"The Collectivist experiment is thoroughly suited (in appearance at least) to the Capitalist society which it proposes to replace. It works with the existing machinery of Capitalism, talks and thinks in the existing terms of Capitalism, appeals to just those appetites which Capitalism has aroused, and ridicules as fantastic and unheard-of just those things in society the memory of which Capitalism has killed among men wherever the blight of it has spread."
- Hilaire Belloc -
Fly
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2/17/2016 5:32:46 AM
Posted: 9 months ago
At 2/17/2016 5:12:23 AM, Skepsikyma wrote:
At 2/17/2016 4:46:22 AM, Fly wrote:

I am not familiar with the particular rape case in question, nor do I know who the woman in the video is, but this doesn't strike me as all that disturbing. It just looks like the option for the alleged victim of sexual assault to sue the alleged assailant but on the government's dime. People can already file suit in these cases, but it is just very burdensome on them.

So the government would pay for the money to take the suit to trial, but not for the defense? It's basically the elimination of the adversarial system by proxy; it pushes the costs of the trial onto the defendant, which is unprecedented. Normally, the plaintiff bears both their own legal costs and the costs of the defendant for a very good reason: bringing a suit to trial ought to come with risks, and if the suit is frivolous, the defendant shouldn't suffer for it. We already have litigation financing; if a case doesn't qualify for that then it shouldn't go to court on the public dime.

Wouldn't the defendant be on the hook for his defense costs anyway? Or are you saying that a public defender would not be available under this system, and if so, where are you getting that info?

Also, the penalties are not as great for the accused-- no jail time or felony record even if they lose the case.

What is really disturbing is the complete dropping of the presumption of innocence, the elimination of the consideration that the alleged victim may be lying. In the article, the lawyer argues to eliminate cross examination of the witnesses because it is uncomfortable, when a cross-examination in the very case which it was citing led to the revelation of perjury and collusion between witnesses. It's gotten to the point where people are tried in the court of public opinion, and an acquittal is always seen as the 'wrong' resolution, while the victim is assumed to be telling the truth. The quote is spot on: sexual assault has become 'so heinous a crime that even innocence is not a defense.'

Where do you see the elimination of witness (other then the alleged victim) cross examination?
"You don't have a right to be a jerk."
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Yassine
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2/17/2016 5:45:13 AM
Posted: 9 months ago
At 2/17/2016 5:12:23 AM, Skepsikyma wrote:
At 2/17/2016 4:46:22 AM, Fly wrote:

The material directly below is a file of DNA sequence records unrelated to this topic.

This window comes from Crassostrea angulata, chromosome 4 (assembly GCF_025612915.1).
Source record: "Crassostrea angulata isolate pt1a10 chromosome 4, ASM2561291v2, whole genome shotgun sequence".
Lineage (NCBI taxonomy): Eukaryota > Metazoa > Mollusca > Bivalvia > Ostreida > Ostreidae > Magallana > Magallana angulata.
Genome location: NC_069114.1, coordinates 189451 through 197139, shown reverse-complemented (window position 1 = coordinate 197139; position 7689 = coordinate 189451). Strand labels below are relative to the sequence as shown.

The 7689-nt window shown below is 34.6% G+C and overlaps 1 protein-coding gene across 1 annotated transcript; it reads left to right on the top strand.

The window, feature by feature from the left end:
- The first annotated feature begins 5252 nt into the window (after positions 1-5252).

I am not familiar with the particular rape case in question, nor do I know who the woman in the video is, but this doesn't strike me as all that disturbing. It just looks like the option for the alleged victim of sexual assault to sue the alleged assailant but on the government's dime. People can already file suit in these cases, but it is just very burdensome on them.

So the government would pay for the money to take the suit to trial, but not for the defense? It's basically the elimination of the adversarial system by proxy; it pushes the costs of the trial onto the defendant, which is unprecedented. Normally, the plaintiff bears both their own legal costs and the costs of the defendant for a very good reason: bringing a suit to trial ought to come with risks, and if the suit is frivolous, the defendant shouldn't suffer for it. We already have litigation financing; if a case doesn't qualify for that then it shouldn't go to court on the public dime.

What is really disturbing is the complete dropping of the presumption of innocence, the elimination of the consideration that the alleged victim may be lying. In the article, the lawyer argues to eliminate cross examination of the witnesses because it is uncomfortable, when a cross-examination in the very case which it was citing led to the revelation of perjury and collusion between witnesses. It's gotten to the point where people are tried in the court of public opinion, and an acquittal is always seen as the 'wrong' resolution, while the victim is assumed to be telling the truth. The quote is spot on: sexual assault has become 'so heinous a crime that even innocence is not a defense.'

- Scary indeed, but not surprising. I've discussed topics like rape with some members of this Forum (& others), & I've noticed the inherent assumption in their minds that an alleged rape victim is a rape victim!!! People, in their emotional irrational fear of rapists, don't seem to have any problems with persecuting the innocent if higher chances of persecuting the guilty are possible. This will surely alleviate much restrictions on false accusations from those previously discouraged otherwise, due to inconvenience or fear of prosecution for perjury. Basically, the state is handing the enemies of these accusers to them on a silver platter.